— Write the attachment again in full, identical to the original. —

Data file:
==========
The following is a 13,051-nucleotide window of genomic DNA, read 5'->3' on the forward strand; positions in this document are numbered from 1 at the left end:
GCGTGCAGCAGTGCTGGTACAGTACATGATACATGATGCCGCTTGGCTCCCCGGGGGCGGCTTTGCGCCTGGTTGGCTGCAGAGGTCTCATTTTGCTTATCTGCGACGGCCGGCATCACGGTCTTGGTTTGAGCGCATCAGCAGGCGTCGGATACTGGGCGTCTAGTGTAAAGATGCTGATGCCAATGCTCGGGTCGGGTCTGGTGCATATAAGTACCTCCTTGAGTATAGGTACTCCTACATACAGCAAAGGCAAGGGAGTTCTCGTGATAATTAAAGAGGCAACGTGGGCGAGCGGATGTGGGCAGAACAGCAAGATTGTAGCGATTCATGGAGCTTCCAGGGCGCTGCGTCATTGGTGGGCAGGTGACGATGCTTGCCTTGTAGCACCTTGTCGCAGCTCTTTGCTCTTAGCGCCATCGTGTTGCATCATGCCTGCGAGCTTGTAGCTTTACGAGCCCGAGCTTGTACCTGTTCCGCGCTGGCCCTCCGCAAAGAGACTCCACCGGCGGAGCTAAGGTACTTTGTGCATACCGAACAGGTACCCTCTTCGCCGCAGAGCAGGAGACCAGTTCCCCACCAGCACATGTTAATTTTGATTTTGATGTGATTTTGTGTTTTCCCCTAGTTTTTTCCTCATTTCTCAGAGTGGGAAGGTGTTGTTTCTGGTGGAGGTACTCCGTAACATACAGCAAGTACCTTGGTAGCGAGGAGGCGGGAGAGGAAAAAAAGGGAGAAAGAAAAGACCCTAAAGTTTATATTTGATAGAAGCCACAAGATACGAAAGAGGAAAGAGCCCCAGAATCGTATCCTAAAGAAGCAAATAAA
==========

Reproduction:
The following is a 13,051-nucleotide window of genomic DNA, read 5'->3' on the forward strand; positions in this document are numbered from 1 at the left end:
GCGTGCAGCAGTGCTGGTACAGTACATGATACATGATGCCGCTTGGCTCCCCGGGGGCGGCTTTGCGCCTGGTTGGCTGCAGAGGTCTCATTTTGCTTATCTGCGACGGCCGGCATCACGGTCTTGGTTTGAGCGCATCAGCAGGCGTCGGATACTGGGCGTCTAGTGTAAAGATGCTGATGCCAATGCTCGGGTCGGGTCTGGTGCATATAAGTACCTCCTTGAGTATAGGTACTCCTACATACAGCAAAGGCAAGGGAGTTCTCGTGATAATTAAAGAGGCAACGTGGGCGAGCGGATGTGGGCAGAACAGCAAGATTGTAGCGATTCATGGAGCTTCCAGGGCGCTGCGTCATTGGTGGGCAGGTGACGATGCTTGCCTTGTAGCACCTTGTCGCAGCTCTTTGCTCTTAGCGCCATCGTGTTGCATCATGCCTGCGAGCTTGTAGCTTTACGAGCCCGAGCTTGTACCTGTTCCGCGCTGGCCCTCCGCAAAGAGACTCCACCGGCGGAGCTAAGGTACTTTGTGCATACCGAACAGGTACCCTCTTCGCCGCAGAGCAGGAGACCAGTTCCCCACCAGCACATGTTAATTTTGATTTTGATGTGATTTTGTGTTTTCCCCTAGTTTTTTCCTCATTTCTCAGAGTGGGAAGGTGTTGTTTCTGGTGGAGGTACTCCGTAACATACAGCAAGTACCTTGGTAGCGAGGAGGCGGGAGAGGAAAAAAAGGGAGAAAGAAAAGACCCTAAAGTTTATATTTGATAGAAGCCACAAGATACGAAAGAGGAAAGAGCCCCAGAATCGTATCCTAAAGAAGCAAATAAA